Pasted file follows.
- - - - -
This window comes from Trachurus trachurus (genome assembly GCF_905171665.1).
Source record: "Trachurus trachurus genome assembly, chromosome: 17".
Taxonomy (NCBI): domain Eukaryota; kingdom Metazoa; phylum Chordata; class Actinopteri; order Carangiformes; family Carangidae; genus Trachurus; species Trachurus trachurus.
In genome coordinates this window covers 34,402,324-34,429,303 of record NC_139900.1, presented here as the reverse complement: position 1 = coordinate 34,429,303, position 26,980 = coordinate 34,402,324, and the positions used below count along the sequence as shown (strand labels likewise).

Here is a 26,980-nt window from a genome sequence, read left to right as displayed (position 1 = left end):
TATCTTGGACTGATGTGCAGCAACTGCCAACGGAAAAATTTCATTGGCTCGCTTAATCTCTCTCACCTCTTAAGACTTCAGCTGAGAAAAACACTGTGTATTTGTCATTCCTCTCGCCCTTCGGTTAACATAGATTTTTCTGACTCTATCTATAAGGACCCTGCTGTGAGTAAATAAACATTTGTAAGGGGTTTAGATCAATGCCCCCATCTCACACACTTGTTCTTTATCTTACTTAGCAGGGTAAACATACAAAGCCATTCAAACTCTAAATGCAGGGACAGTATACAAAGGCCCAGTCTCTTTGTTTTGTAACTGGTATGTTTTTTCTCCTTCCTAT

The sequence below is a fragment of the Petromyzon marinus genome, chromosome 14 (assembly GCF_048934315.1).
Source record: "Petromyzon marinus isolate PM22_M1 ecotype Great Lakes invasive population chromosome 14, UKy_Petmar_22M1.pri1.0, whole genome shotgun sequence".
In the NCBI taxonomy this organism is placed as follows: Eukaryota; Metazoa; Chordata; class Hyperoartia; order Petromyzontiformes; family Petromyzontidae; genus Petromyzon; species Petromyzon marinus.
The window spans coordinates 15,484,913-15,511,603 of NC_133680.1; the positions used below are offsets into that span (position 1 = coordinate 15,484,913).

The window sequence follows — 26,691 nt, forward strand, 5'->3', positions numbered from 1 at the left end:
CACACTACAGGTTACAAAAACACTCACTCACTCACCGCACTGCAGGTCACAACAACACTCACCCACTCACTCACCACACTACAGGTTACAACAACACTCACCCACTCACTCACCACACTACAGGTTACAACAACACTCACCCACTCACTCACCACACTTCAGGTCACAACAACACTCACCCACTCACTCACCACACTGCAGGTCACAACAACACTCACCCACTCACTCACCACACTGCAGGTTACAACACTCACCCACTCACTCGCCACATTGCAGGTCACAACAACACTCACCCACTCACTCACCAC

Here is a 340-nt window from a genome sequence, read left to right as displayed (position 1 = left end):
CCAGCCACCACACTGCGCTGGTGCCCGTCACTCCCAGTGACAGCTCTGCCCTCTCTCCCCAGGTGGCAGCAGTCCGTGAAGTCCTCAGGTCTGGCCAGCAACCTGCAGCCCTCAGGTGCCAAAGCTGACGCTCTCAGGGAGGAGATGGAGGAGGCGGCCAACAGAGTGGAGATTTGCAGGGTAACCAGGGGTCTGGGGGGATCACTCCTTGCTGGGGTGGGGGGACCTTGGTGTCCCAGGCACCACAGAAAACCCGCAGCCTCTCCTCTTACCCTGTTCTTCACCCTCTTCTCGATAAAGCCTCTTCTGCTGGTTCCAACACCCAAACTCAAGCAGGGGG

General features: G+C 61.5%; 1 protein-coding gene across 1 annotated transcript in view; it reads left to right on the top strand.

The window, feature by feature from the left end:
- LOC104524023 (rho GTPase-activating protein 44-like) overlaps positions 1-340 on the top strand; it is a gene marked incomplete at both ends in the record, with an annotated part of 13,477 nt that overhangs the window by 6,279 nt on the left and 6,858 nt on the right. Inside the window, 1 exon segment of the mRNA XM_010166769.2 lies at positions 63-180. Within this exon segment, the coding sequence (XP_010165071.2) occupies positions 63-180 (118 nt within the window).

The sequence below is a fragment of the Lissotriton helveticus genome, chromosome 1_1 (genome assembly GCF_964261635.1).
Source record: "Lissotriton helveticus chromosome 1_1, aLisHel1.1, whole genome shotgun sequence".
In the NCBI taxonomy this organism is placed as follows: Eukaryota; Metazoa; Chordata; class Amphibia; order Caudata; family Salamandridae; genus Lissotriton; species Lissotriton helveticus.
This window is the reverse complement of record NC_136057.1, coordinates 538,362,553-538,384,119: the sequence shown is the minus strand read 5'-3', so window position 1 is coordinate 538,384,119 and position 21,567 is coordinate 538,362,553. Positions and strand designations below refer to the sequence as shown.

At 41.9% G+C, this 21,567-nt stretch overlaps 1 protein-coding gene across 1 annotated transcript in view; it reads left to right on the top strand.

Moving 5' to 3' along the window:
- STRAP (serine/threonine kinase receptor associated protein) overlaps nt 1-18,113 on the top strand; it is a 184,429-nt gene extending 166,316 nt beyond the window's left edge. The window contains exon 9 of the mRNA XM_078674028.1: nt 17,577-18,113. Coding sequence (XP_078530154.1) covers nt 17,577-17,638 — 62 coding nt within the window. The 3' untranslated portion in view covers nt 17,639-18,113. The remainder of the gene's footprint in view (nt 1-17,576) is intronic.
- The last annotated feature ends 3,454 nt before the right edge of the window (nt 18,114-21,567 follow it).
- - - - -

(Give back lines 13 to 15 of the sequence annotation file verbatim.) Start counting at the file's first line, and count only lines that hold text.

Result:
Here is a 340-nt window from a genome sequence, read left to right as displayed (position 1 = left end):
CCAGCCACCACACTGCGCTGGTGCCCGTCACTCCCAGTGACAGCTCTGCCCTCTCTCCCCAGGTGGCAGCAGTCCGTGAAGTCCTCAGGTCTGGCCAGCAACCTGCAGCCCTCAGGTGCCAAAGCTGACGCTCTCAGGGAGGAGATGGAGGAGGCGGCCAACAGAGTGGAGATTTGCAGGGTAACCAGGGGTCTGGGGGGATCACTCCTTGCTGGGGTGGGGGGACCTTGGTGTCCCAGGCACCACAGAAAACCCGCAGCCTCTCCTCTTACCCTGTTCTTCACCCTCTTCTCGATAAAGCCTCTTCTGCTGGTTCCAACACCCAAACTCAAGCAGGGGG

General features: G+C 61.5%; 1 protein-coding gene across 1 annotated transcript in view; it reads left to right on the top strand.